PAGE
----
Georgian Prime Minister Giorgi Gakharia announced his resignation on Thursday.
The move deepens a political crisis in the country following parliamentary elections in October that were marred by fraud allegations.
Why did Gakharia step down?
Gakharia said in a statement that he was resigning due to disagreements within his own team over enforcing an arrest order for Nika Melia, chairman of Georgia's main political opposition, the United National Movement (UNM).
"Unfortunately I was unable to reach a consensus with my team on this issue, so I have decided to resign," Gakharia said, adding that he hopes the move will "reduce" political polarization in Georgia.
Gakharia said disagreement within his government would "pose a risk to the health and lives of our citizens and increase political polarization in the country."
Following Gakharia's announcement, Georgia's Interior Ministry said it would postpone carrying out the arrest order for Melia.
What did the opposition say?
At UNM headquarters in Tbilisi, Melia called for early elections on "behalf of all opposition parties."
"Let's sit at the negotiating table with representatives of this government," he told supporters, who were celebrating Gakharia's resignation.
Georgia's opposition parties say that the parliamentary election in October was rigged, and have refused to recognize the results by boycotting parliament.
The boycott threatens the legitimacy of the ruling Georgian Dream party, which won the elections.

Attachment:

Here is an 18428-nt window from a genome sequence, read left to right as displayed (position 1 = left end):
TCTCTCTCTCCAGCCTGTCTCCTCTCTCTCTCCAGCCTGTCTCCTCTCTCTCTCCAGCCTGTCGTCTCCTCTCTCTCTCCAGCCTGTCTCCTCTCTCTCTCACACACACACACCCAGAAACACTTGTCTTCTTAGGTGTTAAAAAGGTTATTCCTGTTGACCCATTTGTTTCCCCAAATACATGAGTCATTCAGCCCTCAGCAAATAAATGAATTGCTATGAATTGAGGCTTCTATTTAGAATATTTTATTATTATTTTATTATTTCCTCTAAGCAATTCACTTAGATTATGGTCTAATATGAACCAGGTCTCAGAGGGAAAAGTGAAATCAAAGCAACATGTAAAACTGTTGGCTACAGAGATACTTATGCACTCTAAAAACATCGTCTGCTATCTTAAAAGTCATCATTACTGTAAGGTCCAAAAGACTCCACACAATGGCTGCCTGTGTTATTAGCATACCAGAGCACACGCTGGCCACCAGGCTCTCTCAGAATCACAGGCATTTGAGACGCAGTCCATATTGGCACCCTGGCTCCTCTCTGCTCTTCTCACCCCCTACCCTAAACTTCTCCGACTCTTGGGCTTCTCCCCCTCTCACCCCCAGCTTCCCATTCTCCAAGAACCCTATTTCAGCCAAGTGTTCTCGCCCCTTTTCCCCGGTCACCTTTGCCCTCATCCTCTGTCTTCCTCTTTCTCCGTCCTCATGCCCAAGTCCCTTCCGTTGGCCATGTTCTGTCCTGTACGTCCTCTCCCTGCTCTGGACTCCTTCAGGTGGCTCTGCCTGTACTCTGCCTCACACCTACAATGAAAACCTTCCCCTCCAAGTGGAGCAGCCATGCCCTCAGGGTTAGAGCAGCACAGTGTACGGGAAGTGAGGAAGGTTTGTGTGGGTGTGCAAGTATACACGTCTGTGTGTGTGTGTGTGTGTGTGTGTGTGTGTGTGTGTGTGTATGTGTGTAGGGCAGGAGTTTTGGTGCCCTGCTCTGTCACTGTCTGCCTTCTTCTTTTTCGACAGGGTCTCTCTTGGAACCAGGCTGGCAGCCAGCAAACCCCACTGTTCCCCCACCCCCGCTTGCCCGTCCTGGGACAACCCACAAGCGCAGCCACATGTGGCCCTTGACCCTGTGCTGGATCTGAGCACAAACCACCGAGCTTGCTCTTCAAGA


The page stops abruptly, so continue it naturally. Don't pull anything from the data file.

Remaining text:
Why is Melia being targeted?
Melia had been ordered into pre-trial detention Wednesday evening. A Tbilisi court refused bail for the 41-year-old who is accused of organizing "mass violence" during anti-government protestsin June 2019.
Melia had refused to pay an increased bail fee, arguing he had already posted bail in 2019. He said the charges were "trumped-up" to target political opposition.
"The case against me is judicial nonsense. Paying bail twice is nonsense. It is part of ongoing repression against the opposition," he told AFP news agency Wednesday.
The European Union envoy to Georgia said Melia's case was setting a "dangerous trajectory for Georgia and for Georgian democracy."
Gakharia has been accused by the opposition of having close ties with Russia, and was dubbed "Moscow's man" by his political opponents.
Russia and ex-Soviet state Georgia have had tense relationssince a brief war in 2008 over two breakaway pro-Russia provinces.
As interior minister in 2019, Gakharia led the police crackdown on anti-Moscow protesters before he was appointed prime minister in September of that year.
wmr/rt (AFP, Reuters)